ACCA AA Free Examiners' Guide
ACCA AA Examiners’ Guide

At Fundamentals level you need to demonstrate a good understanding of the main areas of financial and management accounting. To do this you must demonstrate to the examiner that you have mastered the technical skills of accountancy.

This guide summarises the key issues that examiners have highlighted in recent reports. In particular, it identifies the areas where students have performed poorly and where future students need to give more focus.

We strongly recommend that you take heed of this information as it comes from the people who will decide whether you pass or fail!

Find the full list of Examiners’ Reports on the ACCA website here: ACCA AA Examiners’ Reports


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1.   Don’t write too little
As the saying goes “It’s about the quality not the quantity”. This is true to an extent, but you also need to write enough to demonstrate to the examiner that you know what you’re talking about!

Here’s what the examiners had to say:

“Candidates’ answers in March 2016 were often too brief and it appeared that candidates generally did not allocate enough time to this question.”

ACCA F8 Examiner’s Report – March 2016

“The explanation was often weak, for example explaining the threat of “self-review`’ as “the auditor will be reviewing their own work” is not sufficient. Candidates needed to comment on the possibility of the auditor “overlooking errors” or “not being diligent in their review” i.e. why is reviewing your own work a problem in order to obtain the full mark.”

ACCA AA Free Examiners' Guide
“While many candidates were able to identify relevant issues from the scenario, candidates often did not explain the issues correctly, or in sufficient detail, therefore most candidates scored ½ marks rather than one mark for each issue”.

ACCA F8 Examiner’s Report – December 2015

Unfortunately nobody can give a definitive guide to how many words is enough for a question that is worth either 20 marks or 30 marks. There simply isn’t a precise answer to this. Instead of focusing on the number of words that you have down on paper, you should look at the number of points included in your answers and how much detail you’ve gone into on each of these.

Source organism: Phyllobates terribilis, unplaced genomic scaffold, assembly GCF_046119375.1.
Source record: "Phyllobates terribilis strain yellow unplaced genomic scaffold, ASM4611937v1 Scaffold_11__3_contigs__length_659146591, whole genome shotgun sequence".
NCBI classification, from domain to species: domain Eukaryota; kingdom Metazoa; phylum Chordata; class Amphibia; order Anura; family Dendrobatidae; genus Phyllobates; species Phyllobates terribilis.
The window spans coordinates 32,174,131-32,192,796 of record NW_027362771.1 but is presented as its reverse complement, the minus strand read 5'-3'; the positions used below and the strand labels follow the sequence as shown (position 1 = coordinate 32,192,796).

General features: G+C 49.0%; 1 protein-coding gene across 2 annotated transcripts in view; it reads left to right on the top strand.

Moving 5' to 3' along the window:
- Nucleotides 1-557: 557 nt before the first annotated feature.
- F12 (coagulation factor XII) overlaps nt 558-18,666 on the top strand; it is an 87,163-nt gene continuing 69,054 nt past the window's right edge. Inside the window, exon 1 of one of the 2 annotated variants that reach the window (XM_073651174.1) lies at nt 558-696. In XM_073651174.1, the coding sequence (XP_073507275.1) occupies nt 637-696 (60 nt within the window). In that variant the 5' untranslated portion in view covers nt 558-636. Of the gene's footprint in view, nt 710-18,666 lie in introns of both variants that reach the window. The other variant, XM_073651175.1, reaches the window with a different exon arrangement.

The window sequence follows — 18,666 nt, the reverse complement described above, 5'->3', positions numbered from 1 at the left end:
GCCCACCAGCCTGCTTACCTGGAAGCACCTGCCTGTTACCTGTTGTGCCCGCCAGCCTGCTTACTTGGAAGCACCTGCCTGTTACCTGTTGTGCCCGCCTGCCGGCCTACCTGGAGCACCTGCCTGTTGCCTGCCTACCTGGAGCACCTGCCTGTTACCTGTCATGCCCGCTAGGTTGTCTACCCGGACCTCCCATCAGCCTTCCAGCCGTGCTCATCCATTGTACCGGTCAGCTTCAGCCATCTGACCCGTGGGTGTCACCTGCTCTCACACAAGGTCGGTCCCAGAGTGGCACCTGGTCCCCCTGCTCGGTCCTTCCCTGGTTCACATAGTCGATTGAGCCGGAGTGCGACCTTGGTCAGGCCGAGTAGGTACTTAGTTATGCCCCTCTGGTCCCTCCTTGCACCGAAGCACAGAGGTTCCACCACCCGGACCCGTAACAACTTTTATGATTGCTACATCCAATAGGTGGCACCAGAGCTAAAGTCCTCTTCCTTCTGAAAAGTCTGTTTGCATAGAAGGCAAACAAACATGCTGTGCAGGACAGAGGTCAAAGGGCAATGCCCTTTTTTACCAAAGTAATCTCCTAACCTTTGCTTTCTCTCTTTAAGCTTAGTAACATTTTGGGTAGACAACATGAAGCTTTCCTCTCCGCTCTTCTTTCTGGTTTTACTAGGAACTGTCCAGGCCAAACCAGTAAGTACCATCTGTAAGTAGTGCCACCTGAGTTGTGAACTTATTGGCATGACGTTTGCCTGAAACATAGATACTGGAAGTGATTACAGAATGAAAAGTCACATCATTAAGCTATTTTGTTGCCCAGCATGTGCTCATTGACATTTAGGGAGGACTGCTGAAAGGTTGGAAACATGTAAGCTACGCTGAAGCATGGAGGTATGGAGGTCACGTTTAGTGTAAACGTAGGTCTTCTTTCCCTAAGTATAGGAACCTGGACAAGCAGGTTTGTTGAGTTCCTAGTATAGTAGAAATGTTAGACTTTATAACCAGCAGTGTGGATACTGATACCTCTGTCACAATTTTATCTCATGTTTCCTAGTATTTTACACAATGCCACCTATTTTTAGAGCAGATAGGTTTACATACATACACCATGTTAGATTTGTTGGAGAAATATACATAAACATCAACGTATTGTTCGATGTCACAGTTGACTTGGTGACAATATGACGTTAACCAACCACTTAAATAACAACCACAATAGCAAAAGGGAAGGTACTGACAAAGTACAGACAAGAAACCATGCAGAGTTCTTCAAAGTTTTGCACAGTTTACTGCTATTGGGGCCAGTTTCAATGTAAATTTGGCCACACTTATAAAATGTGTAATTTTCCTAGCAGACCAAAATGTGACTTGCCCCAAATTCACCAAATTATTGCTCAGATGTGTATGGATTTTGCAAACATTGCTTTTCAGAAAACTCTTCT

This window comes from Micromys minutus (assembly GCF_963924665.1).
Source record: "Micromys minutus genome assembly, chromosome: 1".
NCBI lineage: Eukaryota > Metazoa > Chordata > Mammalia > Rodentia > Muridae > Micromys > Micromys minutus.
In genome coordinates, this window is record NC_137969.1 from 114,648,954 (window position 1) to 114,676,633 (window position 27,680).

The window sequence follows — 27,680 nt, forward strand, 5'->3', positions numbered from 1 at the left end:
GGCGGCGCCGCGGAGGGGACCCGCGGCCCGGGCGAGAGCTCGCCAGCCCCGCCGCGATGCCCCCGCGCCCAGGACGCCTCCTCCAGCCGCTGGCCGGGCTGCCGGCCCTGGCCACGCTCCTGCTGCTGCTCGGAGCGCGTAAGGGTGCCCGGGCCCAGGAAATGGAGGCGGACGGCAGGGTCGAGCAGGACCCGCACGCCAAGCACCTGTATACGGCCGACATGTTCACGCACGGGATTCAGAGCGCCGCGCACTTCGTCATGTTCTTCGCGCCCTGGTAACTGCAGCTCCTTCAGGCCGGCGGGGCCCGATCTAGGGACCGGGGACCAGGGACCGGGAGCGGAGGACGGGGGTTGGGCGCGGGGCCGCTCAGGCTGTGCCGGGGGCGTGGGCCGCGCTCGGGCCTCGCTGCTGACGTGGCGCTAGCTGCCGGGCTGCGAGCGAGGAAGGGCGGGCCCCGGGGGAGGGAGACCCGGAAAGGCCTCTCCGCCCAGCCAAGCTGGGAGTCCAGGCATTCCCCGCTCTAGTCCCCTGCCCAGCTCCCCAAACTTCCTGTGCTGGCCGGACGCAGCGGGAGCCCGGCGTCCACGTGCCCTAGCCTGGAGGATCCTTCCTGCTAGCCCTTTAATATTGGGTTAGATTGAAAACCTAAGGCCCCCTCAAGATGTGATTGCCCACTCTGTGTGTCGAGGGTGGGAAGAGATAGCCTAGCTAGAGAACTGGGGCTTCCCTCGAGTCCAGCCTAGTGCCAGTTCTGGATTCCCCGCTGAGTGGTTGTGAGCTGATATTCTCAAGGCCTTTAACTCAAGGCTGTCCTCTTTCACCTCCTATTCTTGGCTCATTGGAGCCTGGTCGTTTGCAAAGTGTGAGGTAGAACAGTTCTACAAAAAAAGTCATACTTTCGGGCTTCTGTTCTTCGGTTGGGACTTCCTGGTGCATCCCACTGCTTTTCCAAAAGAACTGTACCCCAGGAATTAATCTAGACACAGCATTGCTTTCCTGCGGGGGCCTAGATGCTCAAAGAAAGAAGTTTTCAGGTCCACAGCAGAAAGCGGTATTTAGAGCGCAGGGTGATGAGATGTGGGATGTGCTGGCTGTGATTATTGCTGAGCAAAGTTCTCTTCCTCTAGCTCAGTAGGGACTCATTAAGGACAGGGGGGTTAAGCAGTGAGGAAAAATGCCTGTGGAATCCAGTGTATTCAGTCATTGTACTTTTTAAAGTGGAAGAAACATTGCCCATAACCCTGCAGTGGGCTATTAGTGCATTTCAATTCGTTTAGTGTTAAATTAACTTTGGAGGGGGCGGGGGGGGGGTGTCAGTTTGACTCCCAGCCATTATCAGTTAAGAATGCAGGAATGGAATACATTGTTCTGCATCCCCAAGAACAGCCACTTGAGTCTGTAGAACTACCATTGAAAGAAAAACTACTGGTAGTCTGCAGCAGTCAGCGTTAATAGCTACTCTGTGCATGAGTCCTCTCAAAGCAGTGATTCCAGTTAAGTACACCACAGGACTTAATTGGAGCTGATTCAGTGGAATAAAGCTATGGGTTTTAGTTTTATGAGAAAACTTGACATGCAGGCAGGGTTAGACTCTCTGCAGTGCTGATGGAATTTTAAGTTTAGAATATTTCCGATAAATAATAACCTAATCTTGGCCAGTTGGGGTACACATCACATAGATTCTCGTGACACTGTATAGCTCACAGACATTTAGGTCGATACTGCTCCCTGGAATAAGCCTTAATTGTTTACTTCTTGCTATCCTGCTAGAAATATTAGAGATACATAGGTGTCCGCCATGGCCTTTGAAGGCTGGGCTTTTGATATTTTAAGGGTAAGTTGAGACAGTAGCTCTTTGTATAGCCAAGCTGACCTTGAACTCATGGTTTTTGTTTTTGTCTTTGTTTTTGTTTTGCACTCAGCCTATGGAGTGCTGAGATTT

Some short answers can be an unfortunate outcome of poor time management, spending too long on one question meaning there is limited time to answer the others. Practising past exam questions against the clock is a great way to ensure you’ve written an appropriate amount within the time limit for every question asked.

Of course, another factor in writing too little could be simply not knowing the answer to the question! Make sure that you have sufficient knowledge of the full syllabus to avoid not having enough to say.

2. Manage your time
Time management appeared to be a major issue with ACCA F8 candidates in recent exams. Examiners commented that students spent too much time on early exam questions and neglected other questions towards the end of the paper. 3 hour 15 minutes to complete the exam will go quickly so making a conscious effort to allocate a time limit for each question will play a key role in passing your exam.

Here are some comments from the examiners:

“Candidates’ answers in March 2016 were often too brief and it appeared that candidates generally did not allocate enough time to this question. Candidates should plan their time carefully according to the mark allocation of each question.”

ACCA F8 Examiner’s Report – March 2016

ACCA AA Free Examiners' Guide
“Often spent a disproportionate amount of their time on one of the factual questions in Planning and risk assessment and not enough time on the scenario based Internal control question which had more than three times the number of marks available.”